So, which publishing company do you decide to go with? Ask yourself: What type of network does this company have? Who do they most commonly work with, and do those people/companies fit well with my catalog and overall project? A large, flashy advance may be intriguing, but make sure that the expertise, connection, and network is there. If a company is offering you a large advance, but they don’t know what they’re doing, you want to at least suss that out before signing.

Administration Deals:

Administration deals are a great option for artists or producers seeking professional support in managing their copyrights and ensuring they receive the royalties they’re owed. Compared to co-publishing deals, the biggest difference is how long the publishing company collects on your catalog. Under this arrangement, the administrator assists with registering your music and collecting royalties, in exchange for a percentage of any revenue generated during the term of the deal (or only shortly thereafter).

Key Points to Understand Regarding Administration Deals:

· Flexibility: Administration deals often offer more flexibility in terms of contract duration and termination, allowing producers to maintain autonomy over their career trajectory and creative direction.

· Short-Term Commitment: An administration deal is short-term, generally consisting of about 2–3 years of registering your catalog and collecting its earnings on your behalf.

· No or Low Advance: Because the publisher is retaining a percentage of your revenue for a much shorter time than with a co-publishing deal, administration agreements typically come with no or a much lower advance.

· Don’t Expect Access to Resources: Similar to the last point, because publishing administrators are making less of an upfront investment, you shouldn’t expect that the company will put in the same effort to find opportunities and promote your career overall.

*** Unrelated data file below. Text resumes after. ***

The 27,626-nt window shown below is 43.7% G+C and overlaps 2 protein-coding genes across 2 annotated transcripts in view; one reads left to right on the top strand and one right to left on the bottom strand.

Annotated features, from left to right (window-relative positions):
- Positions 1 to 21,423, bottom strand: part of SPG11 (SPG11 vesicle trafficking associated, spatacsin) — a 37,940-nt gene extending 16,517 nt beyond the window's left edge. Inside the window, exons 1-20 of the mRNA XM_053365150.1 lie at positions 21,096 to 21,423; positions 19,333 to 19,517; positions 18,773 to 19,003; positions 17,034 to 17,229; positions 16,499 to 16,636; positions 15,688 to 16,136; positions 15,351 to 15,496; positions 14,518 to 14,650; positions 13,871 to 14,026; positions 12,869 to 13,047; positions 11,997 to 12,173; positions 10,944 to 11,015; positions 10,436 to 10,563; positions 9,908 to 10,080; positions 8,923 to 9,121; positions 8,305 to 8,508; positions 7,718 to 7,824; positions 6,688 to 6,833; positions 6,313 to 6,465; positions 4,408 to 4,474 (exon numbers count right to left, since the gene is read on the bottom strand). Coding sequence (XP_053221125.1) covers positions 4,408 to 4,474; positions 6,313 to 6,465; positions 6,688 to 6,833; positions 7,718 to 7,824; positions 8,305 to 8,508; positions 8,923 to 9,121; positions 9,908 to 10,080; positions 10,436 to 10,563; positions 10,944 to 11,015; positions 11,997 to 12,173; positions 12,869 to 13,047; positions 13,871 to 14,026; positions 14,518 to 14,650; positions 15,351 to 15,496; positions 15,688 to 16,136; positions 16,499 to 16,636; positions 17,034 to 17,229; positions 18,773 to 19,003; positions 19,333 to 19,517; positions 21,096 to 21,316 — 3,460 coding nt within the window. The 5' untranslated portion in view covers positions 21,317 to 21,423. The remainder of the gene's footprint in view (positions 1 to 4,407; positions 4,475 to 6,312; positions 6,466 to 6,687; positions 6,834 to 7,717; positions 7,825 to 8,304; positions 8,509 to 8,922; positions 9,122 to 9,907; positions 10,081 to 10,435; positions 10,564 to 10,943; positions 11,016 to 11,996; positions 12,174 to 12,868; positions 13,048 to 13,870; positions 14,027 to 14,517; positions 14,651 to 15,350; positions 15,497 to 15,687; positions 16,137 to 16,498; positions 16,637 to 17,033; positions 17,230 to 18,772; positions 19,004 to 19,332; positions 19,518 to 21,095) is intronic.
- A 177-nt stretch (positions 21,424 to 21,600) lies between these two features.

Deciding between the Co-Publishing and Administration Deal:

For producers, musicians, and songwriters navigating the complexities of the music industry, the choice between a co-publishing and administration deal is important to shaping their careers and financial outcomes. While co-publishing deals offer upfront financial support and industry expertise, you can expect that you’ll be giving up a portion of the rights to your catalog forever. Administration deals allow for ownership retention and flexibility, but they leave more responsibility for the artist or producer.

Generally, it comes down to asking yourself what you currently need in your career and what your goals are for your music. What type of publishing relationship would most benefit where you’re at right now? Do you simply just need help registering your placements and making sure you’re getting paid? Or, are you looking to maximize your project and open up some new doors?

When deciding between a co-publishing and administration deal, you have to consider your individual priorities, aspirations, and level of comfort with relinquishing control over your creative works. By understanding the differences between co-publishing and administration deals, you can make informed decisions that align with your artistic vision and career objectives, paving the way for a successful and sustainable career in the music industry.

If you would like to discuss what sort of deal is right for you, or if you have any questions about a music publishing deal you were sent, please contact us at the Law Office of Adam C. Freedman, PLLC to set up a free consultation!